Fig 1. The solar array supervisor includes a dummy load greater than the real load to make a correct determination of when the array can power the load.
Fig 2. D1’s zener voltage and Q3’s Vbe determine the threshold for when the solar array can power the load successfully. The response in Figure 3 was obtained by using a 180-O dummy load.
Fig 3. The circuit was tested with a typical load while the light on the solar array was varied from 0% to 100% and back to 0% (a). The expanded detail (b) shows that the supervisor provided a 10-ms rising edge on 5 V at the regulator’s output.
The performance of solar-powered electronic devices may suffer in twilight conditions. In particular, microprocessors often used to perform solar power conditioning (such as in maximum-power-point trackers) do not like unstable power or smooth edges on power-up. The solar array supervisor described here helps with this problem by offering power supervision at the cost of only three transistors.
The circuit connects the microprocessor to the panel when the array can power it and disconnects it when the array cannot power it. Because an unloaded solar array supplies a high voltage even in poor lighting, the supervisor circuit employs a dummy load greater than the real load (Fig. 1). This allows the threshold and hysteresis block to make a proper measurement. When the array reaches the correct voltage threshold, the supervisor switches it to the real load.
Zener diode D1 defines the threshold (Fig. 2). The difference between the real load and the dummy load, which must drain more current than the load, determines the hysteresis. The schematic shows an example of an expected load, a linear regulator (7805) used to power a microcontroller and loaded by a 150-Ω resistor.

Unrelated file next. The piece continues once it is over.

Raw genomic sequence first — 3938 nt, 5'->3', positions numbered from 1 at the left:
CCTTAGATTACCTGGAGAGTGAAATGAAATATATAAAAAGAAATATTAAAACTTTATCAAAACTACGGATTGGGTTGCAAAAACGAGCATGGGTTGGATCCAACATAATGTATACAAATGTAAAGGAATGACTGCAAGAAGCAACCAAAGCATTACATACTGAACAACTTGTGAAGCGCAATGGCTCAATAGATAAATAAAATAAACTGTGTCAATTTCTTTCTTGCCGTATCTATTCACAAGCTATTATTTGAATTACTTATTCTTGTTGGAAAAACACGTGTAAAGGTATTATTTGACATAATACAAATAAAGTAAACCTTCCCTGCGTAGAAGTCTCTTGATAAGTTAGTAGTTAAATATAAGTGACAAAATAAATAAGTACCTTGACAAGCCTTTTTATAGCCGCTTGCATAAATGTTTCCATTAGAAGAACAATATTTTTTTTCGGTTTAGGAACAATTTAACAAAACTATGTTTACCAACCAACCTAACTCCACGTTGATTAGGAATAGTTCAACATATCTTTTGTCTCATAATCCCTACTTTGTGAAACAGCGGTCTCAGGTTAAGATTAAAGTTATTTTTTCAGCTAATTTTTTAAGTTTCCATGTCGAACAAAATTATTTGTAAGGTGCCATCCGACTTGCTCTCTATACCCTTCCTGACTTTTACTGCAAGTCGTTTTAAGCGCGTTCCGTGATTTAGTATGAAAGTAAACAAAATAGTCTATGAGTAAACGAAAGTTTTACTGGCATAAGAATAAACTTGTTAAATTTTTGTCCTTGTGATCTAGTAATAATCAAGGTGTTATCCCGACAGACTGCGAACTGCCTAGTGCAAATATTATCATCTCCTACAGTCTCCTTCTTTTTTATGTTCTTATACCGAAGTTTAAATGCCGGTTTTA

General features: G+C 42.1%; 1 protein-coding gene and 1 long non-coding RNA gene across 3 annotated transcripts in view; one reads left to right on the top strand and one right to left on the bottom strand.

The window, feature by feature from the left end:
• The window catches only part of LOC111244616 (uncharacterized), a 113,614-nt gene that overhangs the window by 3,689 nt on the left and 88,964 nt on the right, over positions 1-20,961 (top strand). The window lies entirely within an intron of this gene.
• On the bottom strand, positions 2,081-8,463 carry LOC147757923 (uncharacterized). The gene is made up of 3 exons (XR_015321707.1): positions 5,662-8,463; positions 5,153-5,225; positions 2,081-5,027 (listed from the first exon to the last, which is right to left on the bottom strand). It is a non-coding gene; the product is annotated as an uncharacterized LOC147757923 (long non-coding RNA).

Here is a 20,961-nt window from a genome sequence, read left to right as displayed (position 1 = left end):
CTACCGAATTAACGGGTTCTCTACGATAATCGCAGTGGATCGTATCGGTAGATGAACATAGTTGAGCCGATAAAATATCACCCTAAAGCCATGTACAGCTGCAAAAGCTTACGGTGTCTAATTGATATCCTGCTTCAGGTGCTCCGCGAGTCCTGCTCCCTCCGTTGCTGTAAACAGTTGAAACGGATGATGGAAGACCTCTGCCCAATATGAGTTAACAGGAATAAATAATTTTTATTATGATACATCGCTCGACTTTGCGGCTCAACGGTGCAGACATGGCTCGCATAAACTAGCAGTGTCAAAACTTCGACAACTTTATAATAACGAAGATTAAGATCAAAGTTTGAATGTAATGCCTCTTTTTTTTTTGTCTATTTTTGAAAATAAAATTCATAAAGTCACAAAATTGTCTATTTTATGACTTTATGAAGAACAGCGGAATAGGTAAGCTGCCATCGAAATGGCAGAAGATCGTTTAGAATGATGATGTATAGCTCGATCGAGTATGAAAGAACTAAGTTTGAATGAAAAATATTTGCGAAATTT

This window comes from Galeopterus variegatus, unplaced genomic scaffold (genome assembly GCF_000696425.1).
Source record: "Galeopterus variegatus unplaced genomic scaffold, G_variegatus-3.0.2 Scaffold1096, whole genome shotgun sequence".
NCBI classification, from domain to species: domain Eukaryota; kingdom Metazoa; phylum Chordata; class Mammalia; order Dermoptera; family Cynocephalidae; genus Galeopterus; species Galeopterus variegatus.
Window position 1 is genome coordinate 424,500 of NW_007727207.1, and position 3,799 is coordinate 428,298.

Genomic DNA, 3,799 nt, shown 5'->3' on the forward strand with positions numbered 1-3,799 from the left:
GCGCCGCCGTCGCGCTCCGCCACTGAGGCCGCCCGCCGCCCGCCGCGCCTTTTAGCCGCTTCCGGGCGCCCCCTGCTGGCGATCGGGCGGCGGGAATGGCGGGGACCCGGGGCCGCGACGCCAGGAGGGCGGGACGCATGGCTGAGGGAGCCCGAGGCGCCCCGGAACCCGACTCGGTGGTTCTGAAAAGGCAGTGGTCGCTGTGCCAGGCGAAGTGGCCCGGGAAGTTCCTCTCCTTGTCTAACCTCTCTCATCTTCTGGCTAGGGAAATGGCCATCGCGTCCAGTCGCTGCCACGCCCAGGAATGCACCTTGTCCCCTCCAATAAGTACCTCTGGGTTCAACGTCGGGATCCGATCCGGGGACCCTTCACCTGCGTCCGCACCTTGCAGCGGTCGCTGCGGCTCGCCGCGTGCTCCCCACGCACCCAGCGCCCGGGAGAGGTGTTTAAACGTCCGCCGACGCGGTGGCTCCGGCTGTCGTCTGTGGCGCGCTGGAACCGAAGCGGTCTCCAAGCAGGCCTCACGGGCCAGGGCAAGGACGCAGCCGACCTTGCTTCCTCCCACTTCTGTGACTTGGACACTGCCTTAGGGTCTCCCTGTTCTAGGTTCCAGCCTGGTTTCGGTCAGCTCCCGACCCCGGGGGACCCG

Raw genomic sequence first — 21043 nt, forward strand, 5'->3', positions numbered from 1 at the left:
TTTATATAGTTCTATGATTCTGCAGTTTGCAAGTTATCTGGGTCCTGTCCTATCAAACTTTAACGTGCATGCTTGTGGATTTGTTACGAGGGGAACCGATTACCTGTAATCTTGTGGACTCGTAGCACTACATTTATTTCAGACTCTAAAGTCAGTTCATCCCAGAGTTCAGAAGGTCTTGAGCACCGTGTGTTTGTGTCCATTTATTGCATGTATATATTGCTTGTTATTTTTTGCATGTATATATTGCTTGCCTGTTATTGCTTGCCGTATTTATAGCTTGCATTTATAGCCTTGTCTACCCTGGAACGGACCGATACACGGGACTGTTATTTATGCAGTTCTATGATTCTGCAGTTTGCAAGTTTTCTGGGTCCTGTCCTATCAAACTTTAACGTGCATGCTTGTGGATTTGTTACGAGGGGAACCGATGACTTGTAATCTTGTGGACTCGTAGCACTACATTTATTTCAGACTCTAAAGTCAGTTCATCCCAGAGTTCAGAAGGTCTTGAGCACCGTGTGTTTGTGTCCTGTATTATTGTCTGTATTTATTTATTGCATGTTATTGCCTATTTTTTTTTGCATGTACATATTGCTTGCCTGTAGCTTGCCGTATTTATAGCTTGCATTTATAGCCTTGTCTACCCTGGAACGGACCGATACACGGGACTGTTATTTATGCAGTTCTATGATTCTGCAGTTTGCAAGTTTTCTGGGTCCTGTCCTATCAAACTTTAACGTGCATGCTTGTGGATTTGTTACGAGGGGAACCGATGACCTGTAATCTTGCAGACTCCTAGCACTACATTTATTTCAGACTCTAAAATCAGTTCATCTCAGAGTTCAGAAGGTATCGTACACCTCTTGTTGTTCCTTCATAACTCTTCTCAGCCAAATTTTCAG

When the input from the solar array is below the threshold (D1’s zener voltage plus Q3’s Vbe), Q2 is on and the panel is loaded by the dummy load, R5. When the input exceeds the threshold, Q3 shuts off Q2, disconnecting the dummy load. This raises the voltage on Q1’s base, supplying power to the load. Because the load is lighter than the dummy load, the voltage on the solar array increases, as does the current on Q3’s base. Thus, the circuit acts like a trigger, confirming the reached condition.
Figure 3a shows the circuit’s performance when connected to a small solar array (0.5 A shorted, 19 V open), while the light was varied from 0% to 100% and back to 0%. A 100-µF capacitor was placed at the input, and the output load was a 7805 with 10-µF capacitors at its input and output. The solar array supervisor delivered a 10-ms rising edge on 5 V at the regulator’s output (Fig. 3b).